“They put them up at Bobst Library,” Bernstein said. “It’s not attractive, but you do what you have to do.”

After two separate incidents involving students jumping from the open-air crosswalks inside NYU’s Philip Johnson–designed Bobst Library in 2003, the school installed Plexiglas barricades on every level and stairway.

The solution wasn’t perfect, though: In 2009, another student managed to scale the Plexiglas on the 10th floor and leap to his death. (After that, the school installed perforated floor-to-ceiling metal sheets to prevent future incidents.)

An unidentified Heatherwick employee told the Times the studio had developed higher glass walls “a while back.”

“It’s now time to install them,” they said.

A 2015 British report on preventing suicides in public places suggested a variety of tactics—including physical barriers. It also recommended boundary markers, special lighting, increased surveillance by trained employees and CCTV, and, yes, even “closing all or part of the site.”

Beyond structural changes, the report, from Public Health England, recommended installing free emergency telephones and creating “a staffed sanctuary” to aid people in crisis.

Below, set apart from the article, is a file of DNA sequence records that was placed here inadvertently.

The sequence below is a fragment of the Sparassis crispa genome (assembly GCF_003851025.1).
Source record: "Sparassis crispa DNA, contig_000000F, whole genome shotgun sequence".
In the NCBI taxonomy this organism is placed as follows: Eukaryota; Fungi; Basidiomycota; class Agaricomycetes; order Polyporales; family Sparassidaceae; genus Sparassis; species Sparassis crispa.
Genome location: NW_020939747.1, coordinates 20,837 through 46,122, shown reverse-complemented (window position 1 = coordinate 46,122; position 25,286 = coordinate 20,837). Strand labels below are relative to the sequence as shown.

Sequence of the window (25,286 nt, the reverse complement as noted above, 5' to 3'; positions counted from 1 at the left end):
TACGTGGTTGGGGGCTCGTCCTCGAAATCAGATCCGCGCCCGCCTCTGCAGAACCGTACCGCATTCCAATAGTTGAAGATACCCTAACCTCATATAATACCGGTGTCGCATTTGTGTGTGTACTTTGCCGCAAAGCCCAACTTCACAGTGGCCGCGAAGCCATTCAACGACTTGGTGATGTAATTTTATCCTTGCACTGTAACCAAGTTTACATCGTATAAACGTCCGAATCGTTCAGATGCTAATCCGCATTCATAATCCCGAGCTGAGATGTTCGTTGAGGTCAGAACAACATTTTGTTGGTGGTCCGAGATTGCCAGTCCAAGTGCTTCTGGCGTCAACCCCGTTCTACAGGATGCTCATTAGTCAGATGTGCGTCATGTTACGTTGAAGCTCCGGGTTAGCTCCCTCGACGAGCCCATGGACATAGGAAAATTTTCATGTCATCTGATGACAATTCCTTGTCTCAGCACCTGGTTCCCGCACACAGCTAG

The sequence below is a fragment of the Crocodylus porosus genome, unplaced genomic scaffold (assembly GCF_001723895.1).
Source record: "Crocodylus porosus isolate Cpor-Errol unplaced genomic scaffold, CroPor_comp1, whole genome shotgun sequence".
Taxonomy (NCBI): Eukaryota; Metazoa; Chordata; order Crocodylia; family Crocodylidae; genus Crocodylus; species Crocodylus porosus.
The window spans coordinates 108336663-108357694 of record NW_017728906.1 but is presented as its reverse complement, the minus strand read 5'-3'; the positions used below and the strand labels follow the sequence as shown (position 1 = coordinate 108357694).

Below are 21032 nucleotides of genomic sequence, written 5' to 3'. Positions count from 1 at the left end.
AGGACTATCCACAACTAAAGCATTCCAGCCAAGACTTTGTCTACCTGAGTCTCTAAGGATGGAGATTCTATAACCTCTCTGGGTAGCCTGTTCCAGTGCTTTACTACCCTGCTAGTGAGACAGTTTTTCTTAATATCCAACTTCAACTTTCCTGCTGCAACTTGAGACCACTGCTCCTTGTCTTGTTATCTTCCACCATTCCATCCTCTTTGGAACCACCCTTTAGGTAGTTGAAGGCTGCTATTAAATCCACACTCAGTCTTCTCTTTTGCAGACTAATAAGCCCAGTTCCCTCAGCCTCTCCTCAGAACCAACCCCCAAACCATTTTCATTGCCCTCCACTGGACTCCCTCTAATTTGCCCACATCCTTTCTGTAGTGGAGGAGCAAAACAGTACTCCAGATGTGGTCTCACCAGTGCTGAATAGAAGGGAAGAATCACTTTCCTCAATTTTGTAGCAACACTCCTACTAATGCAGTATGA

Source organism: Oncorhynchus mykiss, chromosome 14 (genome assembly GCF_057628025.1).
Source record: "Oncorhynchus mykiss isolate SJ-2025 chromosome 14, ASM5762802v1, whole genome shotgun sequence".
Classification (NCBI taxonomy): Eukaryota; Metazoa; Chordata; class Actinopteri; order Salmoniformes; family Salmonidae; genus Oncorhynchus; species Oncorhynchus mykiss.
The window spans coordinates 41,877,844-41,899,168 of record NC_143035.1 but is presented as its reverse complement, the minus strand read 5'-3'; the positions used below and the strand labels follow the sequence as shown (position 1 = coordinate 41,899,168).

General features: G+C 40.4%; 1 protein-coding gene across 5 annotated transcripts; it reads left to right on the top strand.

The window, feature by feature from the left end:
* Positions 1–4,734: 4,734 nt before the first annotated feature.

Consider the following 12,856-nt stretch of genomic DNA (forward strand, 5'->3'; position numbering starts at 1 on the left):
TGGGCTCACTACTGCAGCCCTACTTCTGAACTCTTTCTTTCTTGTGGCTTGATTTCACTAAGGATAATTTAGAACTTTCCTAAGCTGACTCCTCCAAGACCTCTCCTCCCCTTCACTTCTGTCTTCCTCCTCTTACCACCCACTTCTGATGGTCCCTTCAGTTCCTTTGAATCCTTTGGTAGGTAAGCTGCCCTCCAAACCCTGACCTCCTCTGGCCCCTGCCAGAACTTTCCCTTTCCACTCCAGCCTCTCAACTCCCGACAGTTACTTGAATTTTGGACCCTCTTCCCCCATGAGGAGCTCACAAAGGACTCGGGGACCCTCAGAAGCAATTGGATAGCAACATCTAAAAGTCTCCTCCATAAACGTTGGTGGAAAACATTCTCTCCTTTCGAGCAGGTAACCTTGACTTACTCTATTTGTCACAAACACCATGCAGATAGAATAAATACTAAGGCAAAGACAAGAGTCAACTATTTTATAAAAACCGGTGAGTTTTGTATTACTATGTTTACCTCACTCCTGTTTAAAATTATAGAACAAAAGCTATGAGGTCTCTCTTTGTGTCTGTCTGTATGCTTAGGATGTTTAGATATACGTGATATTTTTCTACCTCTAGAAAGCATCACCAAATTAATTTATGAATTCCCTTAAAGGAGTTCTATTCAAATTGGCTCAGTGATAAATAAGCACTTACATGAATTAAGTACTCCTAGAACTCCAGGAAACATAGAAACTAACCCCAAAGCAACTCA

It also recommended that media reports of suicides at tourist attractions like the Vessel follow guidelines from prevention organizations like the American Foundation for Suicide Prevention or the Samaritans in the U.K.

Personal memorials, vigils, and floral tributes at the site should be discouraged, and developers should even consider renaming or rebranding the location.

Researchers also suggest thinking proactively about other locations that might tempt similar acts.

“[Think] ‘Where else is like this?’” they wrote. “This preemptive approach should enable local authorities to prevent the emergence of frequently used locations.”

If you are having suicidal thoughts, call the National Suicide Prevention Lifeline at 800-273-8255 (TALK) or visit the American Foundation for Suicide Prevention.

Originally Appeared on Architectural Digest